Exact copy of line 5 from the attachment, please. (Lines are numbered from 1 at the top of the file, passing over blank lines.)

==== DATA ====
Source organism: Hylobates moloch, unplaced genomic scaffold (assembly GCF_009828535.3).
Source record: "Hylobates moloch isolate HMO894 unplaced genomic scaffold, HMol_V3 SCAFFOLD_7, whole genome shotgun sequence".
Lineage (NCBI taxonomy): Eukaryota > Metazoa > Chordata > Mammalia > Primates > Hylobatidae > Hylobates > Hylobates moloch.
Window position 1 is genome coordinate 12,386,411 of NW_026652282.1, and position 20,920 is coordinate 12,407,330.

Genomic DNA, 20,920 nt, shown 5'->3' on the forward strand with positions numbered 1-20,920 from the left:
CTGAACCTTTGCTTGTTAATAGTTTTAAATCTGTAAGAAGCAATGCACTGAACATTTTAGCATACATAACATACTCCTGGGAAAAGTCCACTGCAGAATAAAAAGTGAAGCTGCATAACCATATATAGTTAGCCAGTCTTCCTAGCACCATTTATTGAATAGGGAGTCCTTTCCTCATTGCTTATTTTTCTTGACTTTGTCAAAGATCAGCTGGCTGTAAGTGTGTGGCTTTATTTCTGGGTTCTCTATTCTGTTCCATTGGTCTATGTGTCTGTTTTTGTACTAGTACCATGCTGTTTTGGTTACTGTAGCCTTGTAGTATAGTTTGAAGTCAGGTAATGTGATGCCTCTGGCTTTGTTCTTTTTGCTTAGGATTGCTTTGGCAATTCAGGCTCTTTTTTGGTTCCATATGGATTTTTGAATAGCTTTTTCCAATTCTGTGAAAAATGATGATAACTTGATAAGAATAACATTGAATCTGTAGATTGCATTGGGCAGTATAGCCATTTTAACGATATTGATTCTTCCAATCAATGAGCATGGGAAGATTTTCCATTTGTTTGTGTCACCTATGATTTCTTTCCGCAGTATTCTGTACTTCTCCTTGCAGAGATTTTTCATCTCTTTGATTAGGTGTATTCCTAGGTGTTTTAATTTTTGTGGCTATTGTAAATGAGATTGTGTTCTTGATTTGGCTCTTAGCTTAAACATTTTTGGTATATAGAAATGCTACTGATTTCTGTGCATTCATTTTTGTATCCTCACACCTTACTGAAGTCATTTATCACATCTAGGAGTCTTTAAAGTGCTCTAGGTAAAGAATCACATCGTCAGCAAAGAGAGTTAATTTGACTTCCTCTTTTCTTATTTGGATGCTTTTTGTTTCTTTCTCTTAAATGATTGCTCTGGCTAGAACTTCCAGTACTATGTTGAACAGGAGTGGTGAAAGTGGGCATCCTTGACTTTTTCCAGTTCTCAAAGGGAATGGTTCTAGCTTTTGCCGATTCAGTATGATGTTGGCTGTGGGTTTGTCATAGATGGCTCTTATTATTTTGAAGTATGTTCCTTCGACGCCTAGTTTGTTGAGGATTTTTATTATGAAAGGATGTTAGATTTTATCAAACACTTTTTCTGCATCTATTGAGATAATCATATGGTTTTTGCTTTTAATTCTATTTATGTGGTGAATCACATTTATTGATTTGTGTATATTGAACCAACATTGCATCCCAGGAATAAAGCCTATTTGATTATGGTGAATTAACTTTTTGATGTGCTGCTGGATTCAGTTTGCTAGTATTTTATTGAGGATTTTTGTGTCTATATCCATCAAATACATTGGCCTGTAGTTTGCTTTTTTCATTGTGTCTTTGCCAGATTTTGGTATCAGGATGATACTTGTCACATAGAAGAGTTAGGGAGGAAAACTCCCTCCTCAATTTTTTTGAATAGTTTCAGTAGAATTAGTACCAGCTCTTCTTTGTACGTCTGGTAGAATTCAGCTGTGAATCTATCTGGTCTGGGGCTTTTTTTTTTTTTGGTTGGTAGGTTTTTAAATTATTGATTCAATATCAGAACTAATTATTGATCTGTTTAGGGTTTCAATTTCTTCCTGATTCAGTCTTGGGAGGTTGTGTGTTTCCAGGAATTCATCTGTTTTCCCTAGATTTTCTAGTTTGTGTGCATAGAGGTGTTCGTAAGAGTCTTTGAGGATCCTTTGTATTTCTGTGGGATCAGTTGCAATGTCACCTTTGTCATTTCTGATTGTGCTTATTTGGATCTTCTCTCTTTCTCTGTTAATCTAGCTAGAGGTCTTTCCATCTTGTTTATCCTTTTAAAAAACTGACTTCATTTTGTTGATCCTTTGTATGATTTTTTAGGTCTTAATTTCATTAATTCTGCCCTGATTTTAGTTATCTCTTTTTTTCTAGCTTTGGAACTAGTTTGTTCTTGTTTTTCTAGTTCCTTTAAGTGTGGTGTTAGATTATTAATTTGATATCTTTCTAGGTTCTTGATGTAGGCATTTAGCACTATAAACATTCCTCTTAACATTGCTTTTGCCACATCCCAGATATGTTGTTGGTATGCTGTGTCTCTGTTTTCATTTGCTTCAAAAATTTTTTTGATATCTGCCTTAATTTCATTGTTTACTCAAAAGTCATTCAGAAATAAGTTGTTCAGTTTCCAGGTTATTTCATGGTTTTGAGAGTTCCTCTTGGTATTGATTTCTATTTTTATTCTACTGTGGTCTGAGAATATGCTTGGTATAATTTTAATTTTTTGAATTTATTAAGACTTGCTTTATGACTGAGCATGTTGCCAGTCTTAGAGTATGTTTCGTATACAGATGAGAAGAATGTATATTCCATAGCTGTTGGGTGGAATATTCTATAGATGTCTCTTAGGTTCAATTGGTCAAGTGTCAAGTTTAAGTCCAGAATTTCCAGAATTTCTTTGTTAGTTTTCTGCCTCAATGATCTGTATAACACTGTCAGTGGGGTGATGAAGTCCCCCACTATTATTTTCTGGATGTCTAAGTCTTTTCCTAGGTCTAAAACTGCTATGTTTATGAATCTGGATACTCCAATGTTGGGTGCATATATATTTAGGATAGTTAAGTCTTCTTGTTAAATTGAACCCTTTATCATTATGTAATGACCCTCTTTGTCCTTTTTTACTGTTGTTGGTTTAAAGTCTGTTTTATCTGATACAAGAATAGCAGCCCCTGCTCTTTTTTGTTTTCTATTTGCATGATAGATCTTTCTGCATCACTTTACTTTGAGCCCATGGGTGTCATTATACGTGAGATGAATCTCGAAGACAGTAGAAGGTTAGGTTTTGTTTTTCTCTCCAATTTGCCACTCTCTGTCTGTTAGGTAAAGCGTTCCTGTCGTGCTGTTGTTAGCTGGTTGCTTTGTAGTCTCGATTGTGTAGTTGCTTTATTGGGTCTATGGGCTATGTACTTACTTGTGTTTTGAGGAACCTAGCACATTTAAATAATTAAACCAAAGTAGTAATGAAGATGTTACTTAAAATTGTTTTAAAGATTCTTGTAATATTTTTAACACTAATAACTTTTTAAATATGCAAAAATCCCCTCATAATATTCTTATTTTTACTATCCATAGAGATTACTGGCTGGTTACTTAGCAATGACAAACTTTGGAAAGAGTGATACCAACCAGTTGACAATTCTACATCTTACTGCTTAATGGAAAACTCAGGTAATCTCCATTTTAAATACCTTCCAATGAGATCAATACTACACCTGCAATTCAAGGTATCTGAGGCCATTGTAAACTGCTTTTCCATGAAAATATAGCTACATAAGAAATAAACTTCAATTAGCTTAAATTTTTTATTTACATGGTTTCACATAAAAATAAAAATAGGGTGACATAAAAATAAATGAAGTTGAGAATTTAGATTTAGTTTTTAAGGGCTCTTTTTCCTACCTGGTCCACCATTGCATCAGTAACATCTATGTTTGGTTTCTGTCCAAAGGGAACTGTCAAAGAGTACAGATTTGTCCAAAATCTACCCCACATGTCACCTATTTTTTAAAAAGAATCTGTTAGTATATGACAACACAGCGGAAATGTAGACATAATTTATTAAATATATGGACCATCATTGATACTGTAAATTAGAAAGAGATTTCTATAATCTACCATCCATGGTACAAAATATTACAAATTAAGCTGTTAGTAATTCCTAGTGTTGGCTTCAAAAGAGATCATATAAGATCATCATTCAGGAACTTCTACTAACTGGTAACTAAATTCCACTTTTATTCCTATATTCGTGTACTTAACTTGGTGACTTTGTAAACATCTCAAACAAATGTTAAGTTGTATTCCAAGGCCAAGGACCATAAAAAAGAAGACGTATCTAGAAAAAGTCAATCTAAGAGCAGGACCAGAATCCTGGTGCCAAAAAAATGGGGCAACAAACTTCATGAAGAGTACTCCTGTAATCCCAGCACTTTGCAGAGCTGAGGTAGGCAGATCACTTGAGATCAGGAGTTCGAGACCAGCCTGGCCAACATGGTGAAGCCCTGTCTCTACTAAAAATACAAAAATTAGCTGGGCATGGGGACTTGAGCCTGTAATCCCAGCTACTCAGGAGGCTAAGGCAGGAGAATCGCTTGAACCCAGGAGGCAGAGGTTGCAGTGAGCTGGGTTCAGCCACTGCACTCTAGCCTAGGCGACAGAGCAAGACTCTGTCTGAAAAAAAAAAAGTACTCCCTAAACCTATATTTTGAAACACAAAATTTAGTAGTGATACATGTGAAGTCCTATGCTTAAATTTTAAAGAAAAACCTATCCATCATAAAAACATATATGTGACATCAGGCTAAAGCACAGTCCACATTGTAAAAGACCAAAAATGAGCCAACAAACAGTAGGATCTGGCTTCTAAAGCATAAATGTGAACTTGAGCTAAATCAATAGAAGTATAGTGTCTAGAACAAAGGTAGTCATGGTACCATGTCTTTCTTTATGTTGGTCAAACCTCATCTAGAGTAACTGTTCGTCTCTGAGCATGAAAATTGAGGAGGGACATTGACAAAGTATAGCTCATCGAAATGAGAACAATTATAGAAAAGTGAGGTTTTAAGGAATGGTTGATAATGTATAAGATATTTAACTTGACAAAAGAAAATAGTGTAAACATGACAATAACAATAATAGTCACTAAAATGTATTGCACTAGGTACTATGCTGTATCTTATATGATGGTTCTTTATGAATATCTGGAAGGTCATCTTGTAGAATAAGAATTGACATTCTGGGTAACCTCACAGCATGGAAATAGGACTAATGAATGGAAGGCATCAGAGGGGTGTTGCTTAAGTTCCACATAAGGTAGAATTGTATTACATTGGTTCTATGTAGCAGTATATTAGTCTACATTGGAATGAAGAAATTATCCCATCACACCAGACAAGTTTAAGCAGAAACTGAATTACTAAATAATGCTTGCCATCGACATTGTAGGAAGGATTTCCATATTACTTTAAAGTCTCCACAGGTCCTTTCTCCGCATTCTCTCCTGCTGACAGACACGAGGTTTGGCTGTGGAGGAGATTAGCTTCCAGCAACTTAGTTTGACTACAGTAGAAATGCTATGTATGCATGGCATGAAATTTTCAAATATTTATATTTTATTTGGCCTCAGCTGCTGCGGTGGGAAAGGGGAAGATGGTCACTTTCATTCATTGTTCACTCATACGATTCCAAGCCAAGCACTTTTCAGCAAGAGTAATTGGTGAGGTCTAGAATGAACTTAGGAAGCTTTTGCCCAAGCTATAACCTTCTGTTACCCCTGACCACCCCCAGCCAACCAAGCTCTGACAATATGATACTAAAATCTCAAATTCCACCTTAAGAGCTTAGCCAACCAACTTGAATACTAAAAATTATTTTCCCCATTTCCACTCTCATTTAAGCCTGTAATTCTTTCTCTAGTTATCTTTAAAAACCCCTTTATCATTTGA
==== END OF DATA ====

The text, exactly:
Genomic DNA, 20,920 nt, shown 5'->3' on the forward strand with positions numbered 1-20,920 from the left: